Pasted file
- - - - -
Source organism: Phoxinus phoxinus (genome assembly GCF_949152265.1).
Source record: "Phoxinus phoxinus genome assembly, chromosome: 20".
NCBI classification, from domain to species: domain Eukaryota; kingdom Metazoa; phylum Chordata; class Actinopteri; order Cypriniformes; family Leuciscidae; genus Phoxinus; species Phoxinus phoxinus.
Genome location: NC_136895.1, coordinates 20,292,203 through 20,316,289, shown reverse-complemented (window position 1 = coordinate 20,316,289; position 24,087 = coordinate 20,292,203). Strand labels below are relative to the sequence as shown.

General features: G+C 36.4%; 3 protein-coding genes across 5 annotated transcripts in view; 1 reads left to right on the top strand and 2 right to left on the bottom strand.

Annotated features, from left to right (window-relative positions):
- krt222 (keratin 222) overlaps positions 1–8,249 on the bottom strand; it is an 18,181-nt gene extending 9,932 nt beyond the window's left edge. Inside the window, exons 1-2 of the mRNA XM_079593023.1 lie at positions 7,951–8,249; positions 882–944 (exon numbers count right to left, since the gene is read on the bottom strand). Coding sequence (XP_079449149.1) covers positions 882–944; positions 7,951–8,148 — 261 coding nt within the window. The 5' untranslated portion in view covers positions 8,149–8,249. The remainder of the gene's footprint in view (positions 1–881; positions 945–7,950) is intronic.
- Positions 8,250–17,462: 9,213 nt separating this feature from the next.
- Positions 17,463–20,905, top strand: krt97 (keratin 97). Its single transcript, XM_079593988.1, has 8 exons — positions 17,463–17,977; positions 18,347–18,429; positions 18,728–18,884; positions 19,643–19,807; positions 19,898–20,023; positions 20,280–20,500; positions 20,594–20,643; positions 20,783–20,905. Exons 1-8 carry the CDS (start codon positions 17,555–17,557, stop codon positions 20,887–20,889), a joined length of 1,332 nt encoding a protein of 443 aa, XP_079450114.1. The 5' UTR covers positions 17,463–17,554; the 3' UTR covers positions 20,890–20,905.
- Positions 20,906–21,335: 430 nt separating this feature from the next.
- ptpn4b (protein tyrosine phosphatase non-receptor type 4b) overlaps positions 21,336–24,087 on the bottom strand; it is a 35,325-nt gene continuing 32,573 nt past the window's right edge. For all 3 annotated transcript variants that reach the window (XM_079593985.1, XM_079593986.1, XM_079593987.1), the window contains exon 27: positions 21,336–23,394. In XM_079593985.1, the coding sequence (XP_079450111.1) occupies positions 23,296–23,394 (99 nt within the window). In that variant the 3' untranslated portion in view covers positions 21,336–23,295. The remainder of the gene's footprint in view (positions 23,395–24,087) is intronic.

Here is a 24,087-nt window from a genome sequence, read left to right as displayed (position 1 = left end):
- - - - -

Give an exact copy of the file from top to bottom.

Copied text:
Source organism: Phoxinus phoxinus (genome assembly GCF_949152265.1).
Source record: "Phoxinus phoxinus genome assembly, chromosome: 20".
NCBI classification, from domain to species: domain Eukaryota; kingdom Metazoa; phylum Chordata; class Actinopteri; order Cypriniformes; family Leuciscidae; genus Phoxinus; species Phoxinus phoxinus.
Genome location: NC_136895.1, coordinates 20,292,203 through 20,316,289, shown reverse-complemented (window position 1 = coordinate 20,316,289; position 24,087 = coordinate 20,292,203). Strand labels below are relative to the sequence as shown.

General features: G+C 36.4%; 3 protein-coding genes across 5 annotated transcripts in view; 1 reads left to right on the top strand and 2 right to left on the bottom strand.

Annotated features, from left to right (window-relative positions):
- krt222 (keratin 222) overlaps positions 1–8,249 on the bottom strand; it is an 18,181-nt gene extending 9,932 nt beyond the window's left edge. Inside the window, exons 1-2 of the mRNA XM_079593023.1 lie at positions 7,951–8,249; positions 882–944 (exon numbers count right to left, since the gene is read on the bottom strand). Coding sequence (XP_079449149.1) covers positions 882–944; positions 7,951–8,148 — 261 coding nt within the window. The 5' untranslated portion in view covers positions 8,149–8,249. The remainder of the gene's footprint in view (positions 1–881; positions 945–7,950) is intronic.
- Positions 8,250–17,462: 9,213 nt separating this feature from the next.
- Positions 17,463–20,905, top strand: krt97 (keratin 97). Its single transcript, XM_079593988.1, has 8 exons — positions 17,463–17,977; positions 18,347–18,429; positions 18,728–18,884; positions 19,643–19,807; positions 19,898–20,023; positions 20,280–20,500; positions 20,594–20,643; positions 20,783–20,905. Exons 1-8 carry the CDS (start codon positions 17,555–17,557, stop codon positions 20,887–20,889), a joined length of 1,332 nt encoding a protein of 443 aa, XP_079450114.1. The 5' UTR covers positions 17,463–17,554; the 3' UTR covers positions 20,890–20,905.
- Positions 20,906–21,335: 430 nt separating this feature from the next.
- ptpn4b (protein tyrosine phosphatase non-receptor type 4b) overlaps positions 21,336–24,087 on the bottom strand; it is a 35,325-nt gene continuing 32,573 nt past the window's right edge. For all 3 annotated transcript variants that reach the window (XM_079593985.1, XM_079593986.1, XM_079593987.1), the window contains exon 27: positions 21,336–23,394. In XM_079593985.1, the coding sequence (XP_079450111.1) occupies positions 23,296–23,394 (99 nt within the window). In that variant the 3' untranslated portion in view covers positions 21,336–23,295. The remainder of the gene's footprint in view (positions 23,395–24,087) is intronic.

Here is a 24,087-nt window from a genome sequence, read left to right as displayed (position 1 = left end):